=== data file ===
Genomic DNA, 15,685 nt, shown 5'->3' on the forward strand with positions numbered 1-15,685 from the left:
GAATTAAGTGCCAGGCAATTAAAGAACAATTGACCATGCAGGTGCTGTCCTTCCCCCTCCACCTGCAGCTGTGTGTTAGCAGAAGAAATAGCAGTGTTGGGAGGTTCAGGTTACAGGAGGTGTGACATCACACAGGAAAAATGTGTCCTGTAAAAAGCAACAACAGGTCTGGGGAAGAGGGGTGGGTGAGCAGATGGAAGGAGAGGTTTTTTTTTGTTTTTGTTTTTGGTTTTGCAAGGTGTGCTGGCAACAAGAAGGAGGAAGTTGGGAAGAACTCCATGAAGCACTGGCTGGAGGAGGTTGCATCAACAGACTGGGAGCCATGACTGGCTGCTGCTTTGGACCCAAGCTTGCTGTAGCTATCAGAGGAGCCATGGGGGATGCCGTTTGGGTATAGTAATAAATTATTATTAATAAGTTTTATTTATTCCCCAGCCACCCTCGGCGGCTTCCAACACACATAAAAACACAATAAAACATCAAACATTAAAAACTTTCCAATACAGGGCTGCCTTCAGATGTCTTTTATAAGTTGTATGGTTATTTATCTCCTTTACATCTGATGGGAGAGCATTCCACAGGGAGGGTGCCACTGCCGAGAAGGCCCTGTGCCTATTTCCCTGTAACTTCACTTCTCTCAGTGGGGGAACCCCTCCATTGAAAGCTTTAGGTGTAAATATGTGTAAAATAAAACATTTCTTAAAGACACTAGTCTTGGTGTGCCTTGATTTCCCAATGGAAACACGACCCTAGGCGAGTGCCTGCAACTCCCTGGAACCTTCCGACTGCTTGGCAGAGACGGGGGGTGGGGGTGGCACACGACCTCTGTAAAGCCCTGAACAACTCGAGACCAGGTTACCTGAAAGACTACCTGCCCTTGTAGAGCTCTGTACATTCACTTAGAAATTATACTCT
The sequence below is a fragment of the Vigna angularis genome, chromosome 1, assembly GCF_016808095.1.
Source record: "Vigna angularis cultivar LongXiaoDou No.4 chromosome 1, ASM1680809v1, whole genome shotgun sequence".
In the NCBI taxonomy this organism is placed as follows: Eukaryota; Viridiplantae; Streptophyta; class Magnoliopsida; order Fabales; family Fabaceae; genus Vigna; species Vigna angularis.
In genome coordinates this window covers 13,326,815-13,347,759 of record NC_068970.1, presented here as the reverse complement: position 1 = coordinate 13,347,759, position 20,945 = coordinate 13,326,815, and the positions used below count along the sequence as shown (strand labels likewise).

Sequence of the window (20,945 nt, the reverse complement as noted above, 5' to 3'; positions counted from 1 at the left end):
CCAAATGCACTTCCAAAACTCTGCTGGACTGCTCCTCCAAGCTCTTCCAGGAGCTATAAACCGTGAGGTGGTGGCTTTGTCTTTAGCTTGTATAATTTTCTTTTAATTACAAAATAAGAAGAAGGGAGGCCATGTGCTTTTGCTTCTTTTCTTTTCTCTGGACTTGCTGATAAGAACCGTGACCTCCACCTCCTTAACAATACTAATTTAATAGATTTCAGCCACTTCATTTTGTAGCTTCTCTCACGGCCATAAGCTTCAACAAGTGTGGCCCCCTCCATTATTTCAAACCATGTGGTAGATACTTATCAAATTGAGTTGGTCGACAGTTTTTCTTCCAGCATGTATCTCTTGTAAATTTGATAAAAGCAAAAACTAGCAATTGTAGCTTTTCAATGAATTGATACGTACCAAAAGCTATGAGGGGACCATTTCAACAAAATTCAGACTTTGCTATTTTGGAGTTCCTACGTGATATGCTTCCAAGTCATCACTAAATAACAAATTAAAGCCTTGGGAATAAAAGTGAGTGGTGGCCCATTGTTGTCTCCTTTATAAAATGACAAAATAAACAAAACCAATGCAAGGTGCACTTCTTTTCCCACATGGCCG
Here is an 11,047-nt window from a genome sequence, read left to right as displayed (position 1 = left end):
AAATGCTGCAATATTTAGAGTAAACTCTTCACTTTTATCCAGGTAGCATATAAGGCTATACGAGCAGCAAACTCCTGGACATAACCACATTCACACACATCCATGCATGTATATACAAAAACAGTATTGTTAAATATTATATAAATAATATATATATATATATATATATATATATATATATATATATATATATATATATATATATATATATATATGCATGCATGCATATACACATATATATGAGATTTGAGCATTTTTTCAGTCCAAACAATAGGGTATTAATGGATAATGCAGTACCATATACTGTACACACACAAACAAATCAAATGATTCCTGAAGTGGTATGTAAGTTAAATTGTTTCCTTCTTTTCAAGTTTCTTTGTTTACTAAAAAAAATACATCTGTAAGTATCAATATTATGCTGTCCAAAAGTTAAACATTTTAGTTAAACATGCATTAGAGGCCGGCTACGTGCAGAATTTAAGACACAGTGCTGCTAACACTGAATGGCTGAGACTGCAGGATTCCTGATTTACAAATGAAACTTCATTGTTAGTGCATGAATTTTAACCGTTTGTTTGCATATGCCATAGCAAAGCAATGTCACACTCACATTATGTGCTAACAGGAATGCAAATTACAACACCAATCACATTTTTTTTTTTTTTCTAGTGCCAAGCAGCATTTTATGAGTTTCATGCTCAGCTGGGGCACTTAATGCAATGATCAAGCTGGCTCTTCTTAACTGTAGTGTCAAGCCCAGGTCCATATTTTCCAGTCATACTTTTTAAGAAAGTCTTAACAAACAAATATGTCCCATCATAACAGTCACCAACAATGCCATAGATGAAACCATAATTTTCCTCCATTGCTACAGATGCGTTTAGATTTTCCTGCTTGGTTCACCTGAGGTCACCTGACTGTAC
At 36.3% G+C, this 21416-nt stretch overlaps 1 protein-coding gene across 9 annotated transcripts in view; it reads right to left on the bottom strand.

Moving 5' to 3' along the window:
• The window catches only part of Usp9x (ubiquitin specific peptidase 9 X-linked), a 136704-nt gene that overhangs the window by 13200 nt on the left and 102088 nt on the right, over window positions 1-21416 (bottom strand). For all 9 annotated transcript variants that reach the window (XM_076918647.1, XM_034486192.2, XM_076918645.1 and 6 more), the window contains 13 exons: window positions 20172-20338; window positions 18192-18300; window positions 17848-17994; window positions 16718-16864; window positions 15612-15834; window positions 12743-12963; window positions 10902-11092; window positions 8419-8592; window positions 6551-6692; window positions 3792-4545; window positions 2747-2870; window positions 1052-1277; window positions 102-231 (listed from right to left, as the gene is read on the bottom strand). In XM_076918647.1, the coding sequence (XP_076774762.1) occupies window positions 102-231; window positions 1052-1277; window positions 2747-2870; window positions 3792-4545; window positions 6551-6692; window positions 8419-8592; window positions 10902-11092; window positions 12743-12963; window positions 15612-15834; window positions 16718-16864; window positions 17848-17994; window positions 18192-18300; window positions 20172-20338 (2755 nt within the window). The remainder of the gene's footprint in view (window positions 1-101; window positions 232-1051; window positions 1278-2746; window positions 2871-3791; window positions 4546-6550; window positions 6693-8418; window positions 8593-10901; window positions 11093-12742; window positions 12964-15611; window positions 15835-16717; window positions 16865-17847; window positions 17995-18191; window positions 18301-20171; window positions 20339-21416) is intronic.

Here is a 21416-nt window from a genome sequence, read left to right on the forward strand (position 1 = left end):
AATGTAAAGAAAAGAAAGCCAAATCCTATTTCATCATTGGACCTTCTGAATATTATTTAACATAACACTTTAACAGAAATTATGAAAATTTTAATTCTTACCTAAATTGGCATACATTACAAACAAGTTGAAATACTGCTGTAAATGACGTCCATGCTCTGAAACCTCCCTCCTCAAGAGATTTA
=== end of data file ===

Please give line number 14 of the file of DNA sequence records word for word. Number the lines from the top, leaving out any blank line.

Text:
Here is a 21416-nt window from a genome sequence, read left to right on the forward strand (position 1 = left end):